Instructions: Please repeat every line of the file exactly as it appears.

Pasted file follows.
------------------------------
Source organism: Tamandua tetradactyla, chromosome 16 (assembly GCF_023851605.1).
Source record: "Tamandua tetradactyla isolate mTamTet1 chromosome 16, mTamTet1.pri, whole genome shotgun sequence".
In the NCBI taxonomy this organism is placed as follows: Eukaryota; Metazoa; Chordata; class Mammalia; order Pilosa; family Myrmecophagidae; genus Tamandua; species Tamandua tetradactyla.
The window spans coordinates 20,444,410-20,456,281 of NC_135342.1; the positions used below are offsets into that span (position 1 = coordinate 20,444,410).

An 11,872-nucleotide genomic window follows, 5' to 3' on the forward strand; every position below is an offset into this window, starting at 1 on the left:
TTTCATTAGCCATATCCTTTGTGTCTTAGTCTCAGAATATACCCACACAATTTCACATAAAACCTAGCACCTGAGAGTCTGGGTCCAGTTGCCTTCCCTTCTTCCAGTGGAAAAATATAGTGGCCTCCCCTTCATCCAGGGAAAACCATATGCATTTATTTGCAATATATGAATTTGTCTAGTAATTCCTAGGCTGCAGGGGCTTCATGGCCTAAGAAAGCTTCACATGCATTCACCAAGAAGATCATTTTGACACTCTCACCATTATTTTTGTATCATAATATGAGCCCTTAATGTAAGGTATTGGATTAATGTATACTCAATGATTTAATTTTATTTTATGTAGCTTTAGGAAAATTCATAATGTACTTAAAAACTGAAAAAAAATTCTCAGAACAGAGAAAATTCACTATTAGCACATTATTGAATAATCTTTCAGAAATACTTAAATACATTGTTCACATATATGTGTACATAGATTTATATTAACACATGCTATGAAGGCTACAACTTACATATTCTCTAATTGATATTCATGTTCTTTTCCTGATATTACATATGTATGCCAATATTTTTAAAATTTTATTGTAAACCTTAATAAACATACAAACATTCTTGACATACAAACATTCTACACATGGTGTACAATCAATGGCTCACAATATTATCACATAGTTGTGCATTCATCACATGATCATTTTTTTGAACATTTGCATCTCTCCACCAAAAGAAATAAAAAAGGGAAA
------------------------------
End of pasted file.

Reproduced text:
Source organism: Tamandua tetradactyla, chromosome 16 (assembly GCF_023851605.1).
Source record: "Tamandua tetradactyla isolate mTamTet1 chromosome 16, mTamTet1.pri, whole genome shotgun sequence".
In the NCBI taxonomy this organism is placed as follows: Eukaryota; Metazoa; Chordata; class Mammalia; order Pilosa; family Myrmecophagidae; genus Tamandua; species Tamandua tetradactyla.
The window spans coordinates 20,444,410-20,456,281 of NC_135342.1; the positions used below are offsets into that span (position 1 = coordinate 20,444,410).

An 11,872-nucleotide genomic window follows, 5' to 3' on the forward strand; every position below is an offset into this window, starting at 1 on the left:
TTTCATTAGCCATATCCTTTGTGTCTTAGTCTCAGAATATACCCACACAATTTCACATAAAACCTAGCACCTGAGAGTCTGGGTCCAGTTGCCTTCCCTTCTTCCAGTGGAAAAATATAGTGGCCTCCCCTTCATCCAGGGAAAACCATATGCATTTATTTGCAATATATGAATTTGTCTAGTAATTCCTAGGCTGCAGGGGCTTCATGGCCTAAGAAAGCTTCACATGCATTCACCAAGAAGATCATTTTGACACTCTCACCATTATTTTTGTATCATAATATGAGCCCTTAATGTAAGGTATTGGATTAATGTATACTCAATGATTTAATTTTATTTTATGTAGCTTTAGGAAAATTCATAATGTACTTAAAAACTGAAAAAAAATTCTCAGAACAGAGAAAATTCACTATTAGCACATTATTGAATAATCTTTCAGAAATACTTAAATACATTGTTCACATATATGTGTACATAGATTTATATTAACACATGCTATGAAGGCTACAACTTACATATTCTCTAATTGATATTCATGTTCTTTTCCTGATATTACATATGTATGCCAATATTTTTAAAATTTTATTGTAAACCTTAATAAACATACAAACATTCTTGACATACAAACATTCTACACATGGTGTACAATCAATGGCTCACAATATTATCACATAGTTGTGCATTCATCACATGATCATTTTTTTGAACATTTGCATCTCTCCACCAAAAGAAATAAAAAAGGGAAA